That gets you learning intervals but does nothing for learning how the notes sound when you play them ontop of chords or how they work in relativity to a song. the whole point of the scales isnt to just run up and down them, its to 'feel' them and be able to use them in your playing.

At the end of the day if all you do is run up and down the intervals, you end up like a guitarist I sometimes jam with at open mic nights. All he does is just go up and down the scales as fast as possible and it sounds wank because none of it is through feeling the music and playing what suits the song at that point in time.
#22
Quote by karstaag666
That gets you learning intervals but does nothing for learning how the notes sound when you play them ontop of chords or how they work in relativity to a song. the whole point of the scales isnt to just run up and down them, its to 'feel' them and be able to use them in your playing.

At the end of the day if all you do is run up and down the intervals, you end up like a guitarist I sometimes jam with at open mic nights. All he does is just go up and down the scales as fast as possible and it sounds wank because none of it is through feeling the music and playing what suits the song at that point in time.


If you want to learn how to play a scale and where the notes are on the fretboard that method will work, if you want to learn how they sound over chords then get someone/something to play a chord in the background but really nothing can tell you how to use a scale you know but using a scale you know.

You will notice I never said anything about speed, I just said this will help you locate the notes of the fretboard; knowing the sound of a scale is useless unless you know where to get that note you hear in your head.
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#23
Quote by karstaag666
That gets you learning intervals but does nothing for learning how the notes sound when you play them ontop of chords or how they work in relativity to a song. the whole point of the scales isnt to just run up and down them, its to 'feel' them and be able to use them in your playing.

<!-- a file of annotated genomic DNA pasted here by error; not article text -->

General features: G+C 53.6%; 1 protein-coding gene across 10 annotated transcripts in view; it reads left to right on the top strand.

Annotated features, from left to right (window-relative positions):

At the end of the day if all you do is run up and down the intervals, you end up like a guitarist I sometimes jam with at open mic nights. All he does is just go up and down the scales as fast as possible and it sounds wank because none of it is through feeling the music and playing what suits the song at that point in time.


I agree here. Definitely get a friend, or youtube some backing tracks. Quit worrying so much about the shapes, they're just notes, not some binding contract. You can play what ever you want whenever you want, where ever you want to on the fretboard.

Yes play within the shapes while you're learning, but don't treat them as a restrictive force that you must obey at all times. Just jam around on them otherwise you'll end up like malmsteen and only be good for high speed scale practice.
#24
Cheers for all the help guys, i appreciate it. It's still doing my head in a heap but i'm sure i'll get there sooner or later.
#25
This might sound like ridiculous advice, but doing lots of mental math and getting good at it is bound to help you make more sense of theory. Numerical memory also helps too, like trying to remember a phone number after only hearing it once and memorizing things like your debit card number.

EDIT: Of course, it won't give you more knowledge of theory, but it will make this stuff easier to comprehend due to getting your "hardware" used to doing weird things with numbers. People really tend to neglect the mathematical side of music.
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Last edited by JimDawson at Mar 16, 2012,